[Federal Register Volume 81, Number 251 (Friday, December 30, 2016)]
[Rules and Regulations]
[Pages 96374-96380]
From the Federal Register Online via the Government Publishing Office [www.gpo.gov]
[FR Doc No: 2016-31575]


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DEPARTMENT OF TREASURY

Internal Revenue Service

26 CFR Parts 1, 7, and 31

[TD 9807]
RIN 1545-BL68


Information Returns; Winnings From Bingo, Keno, and Slot Machines

AGENCY: Internal Revenue Service (IRS), Treasury.

ACTION: Final regulations.

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SUMMARY: This document contains final regulations under section 6041 
regarding the filing of information returns to report winnings from 
bingo, keno, and slot machine play. The rules update the existing 
requirements regarding the filing, form, and content of such 
information returns; allow for an additional form of payee 
identification; and provide an optional aggregate reporting method. The 
final regulations affect persons who pay winnings of $1,200 or more 
from bingo and slot machine play, $1,500 or more from keno, and 
recipients of such payments.

DATES: These regulations are effective on December 30, 2016.

FOR FURTHER INFORMATION CONTACT: David Bergman, (202) 317-6845 (not a 
toll-free number).

SUPPLEMENTARY INFORMATION:

Background

    This document contains final regulations in Title 26 of the Code of 
Federal Regulations under section 6041 of the Internal Revenue Code. 
The final regulations replace the existing information reporting 
requirements under Sec.  7.6041-1 of the Temporary Income Tax 
Regulations under the Tax Reform Act of 1976 for persons who make 
reportable payments of bingo, keno, or slot machine winnings. The new 
requirements are set forth in a new Sec.  1.6041-10 of the regulations. 
Because the new requirements replace the existing requirements, the 
regulations under Sec.  7.6041-1 are being removed.
    On March 4, 2015, the Treasury Department and the IRS published a 
notice of proposed rulemaking (REG-132253-11) in the Federal Register, 
80 FR 11600, containing proposed regulations that would update the 
existing rules and add rules for electronically tracked slot machine 
play, payee identification, and an optional aggregate reporting method.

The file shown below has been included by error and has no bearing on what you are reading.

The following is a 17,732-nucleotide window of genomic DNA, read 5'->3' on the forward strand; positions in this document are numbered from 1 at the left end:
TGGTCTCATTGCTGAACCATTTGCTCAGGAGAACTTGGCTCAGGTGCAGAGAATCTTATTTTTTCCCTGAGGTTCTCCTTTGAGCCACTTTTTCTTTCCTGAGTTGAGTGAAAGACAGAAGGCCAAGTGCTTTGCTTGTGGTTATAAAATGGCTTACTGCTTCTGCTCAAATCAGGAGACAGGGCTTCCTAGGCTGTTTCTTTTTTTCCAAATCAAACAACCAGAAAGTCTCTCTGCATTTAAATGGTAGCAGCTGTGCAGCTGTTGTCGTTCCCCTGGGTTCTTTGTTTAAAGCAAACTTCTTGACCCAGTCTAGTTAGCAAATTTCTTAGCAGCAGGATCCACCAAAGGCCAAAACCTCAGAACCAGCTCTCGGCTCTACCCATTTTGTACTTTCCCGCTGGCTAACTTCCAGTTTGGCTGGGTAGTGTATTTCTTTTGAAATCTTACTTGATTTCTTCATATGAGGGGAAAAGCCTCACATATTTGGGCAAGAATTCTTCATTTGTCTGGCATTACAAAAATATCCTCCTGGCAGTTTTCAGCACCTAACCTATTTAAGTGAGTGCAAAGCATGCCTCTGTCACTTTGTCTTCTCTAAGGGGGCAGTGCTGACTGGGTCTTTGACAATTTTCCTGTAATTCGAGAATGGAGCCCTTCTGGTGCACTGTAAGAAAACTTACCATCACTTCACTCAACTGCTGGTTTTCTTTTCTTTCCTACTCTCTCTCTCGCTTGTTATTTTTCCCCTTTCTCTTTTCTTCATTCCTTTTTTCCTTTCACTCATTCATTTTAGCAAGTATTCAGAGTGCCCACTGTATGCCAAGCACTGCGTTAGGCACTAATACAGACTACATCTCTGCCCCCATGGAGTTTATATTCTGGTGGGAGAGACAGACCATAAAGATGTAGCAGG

A public hearing was held on June 17, 2015, and five speakers 
provided testimony. In addition, over 14,000 written public comments 
were received. After careful consideration of the written comments and 
statements made during the hearing, the proposed regulations are 
adopted as modified by this Treasury Decision.

Explanation and Summary of Comments

    All of the 14,000 written comments on the notice of proposed 
rulemaking were considered and are available at regulations.gov or upon 
request. Many of these comments addressed similar issues and expressed 
similar points of view. These comments are summarized in this preamble. 
Comments pertaining to parimutuel gambling in the case of horse races, 
dog races, and jai alai are being considered in a separate regulations 
project under section 3402(q).

Filing Requirement, Form, and Content of the Information Return

    Commentators supported the proposed rules regarding filing 
requirements and the form and content of the information returns 
required to be filed. Accordingly, the Treasury Department and the IRS 
conclude that the final regulations should adopt the filing 
requirements without modification.

Electronically Tracked Slot Machine Play

    The proposed regulations created rules for electronically tracked 
slot machine play, which was defined in proposed Sec.  1.6041-10(b)(1) 
as slot machine play where an electronic player system controlled by 
the gaming establishment (such as through the use of a player's card or 
similar system) records the amount a specific individual wins and 
wagers on slot machine play. Section 1.6041-10(b)(2)(i)(D) of the 
proposed regulations provided that gambling winnings for electronically 
tracked slot machine play are required to be reported if (1) the total 
amount of winnings netted against the total amount of wagers during the 
same session of play was $1,200 or more, and (2) at least one single 
win during the session was $1,200 or more without regard to the wager. 
A ``session'' of play was determined with reference to a calendar day. 
The changes were intended to facilitate reporting by payees on their 
individual income tax returns under the proposed safe harbor in Notice 
2015-21, 2015-12 I.R.B. 765.
    Some commentators expressed concern regarding the feasibility of 
the proposed rules given existing technology and recommended that the 
proposed rules not be adopted. Commentators stated that one of the 
purposes of electronic player systems was for marketing and customer 
loyalty and that current systems should not be used as a mandatory 
method for tracking winnings and wagers for purposes of tax reporting. 
Moreover, commentators stated that the use of electronic player systems 
for tax reporting may chill customer use and have a negative effect on 
customer relations. In addition, some commentators stated that their 
electronic player systems lack the necessary controls to be used for 
tax reporting, and that implementing such controls may be costly and 
labor-intensive. Based on these comments, the

[[Page 96375]]

final regulations do not adopt the proposed rules for electronically 
tracked slot machine play.

Payee Identification Requirements

    The proposed regulations retain the rule in Sec.  7.6041-1(c)(3) of 
the Temporary Income Tax Regulations that the payor must obtain two 
forms of identification from the payee to verify the payee's identity. 
However, Sec.  1.6041-10(f) of the proposed regulations modifies the 
rules for acceptable identification by requiring that one of the forms 
of identification include the payee's photograph and by providing that 
the payor may accept a properly completed Form W-9 in lieu of 
identification that includes the payee's social security number. The 
proposed regulations provide that payors may rely on this provision 
prior to publication of final regulations in the Federal Register.
    Most commentators supported the proposed rules regarding the types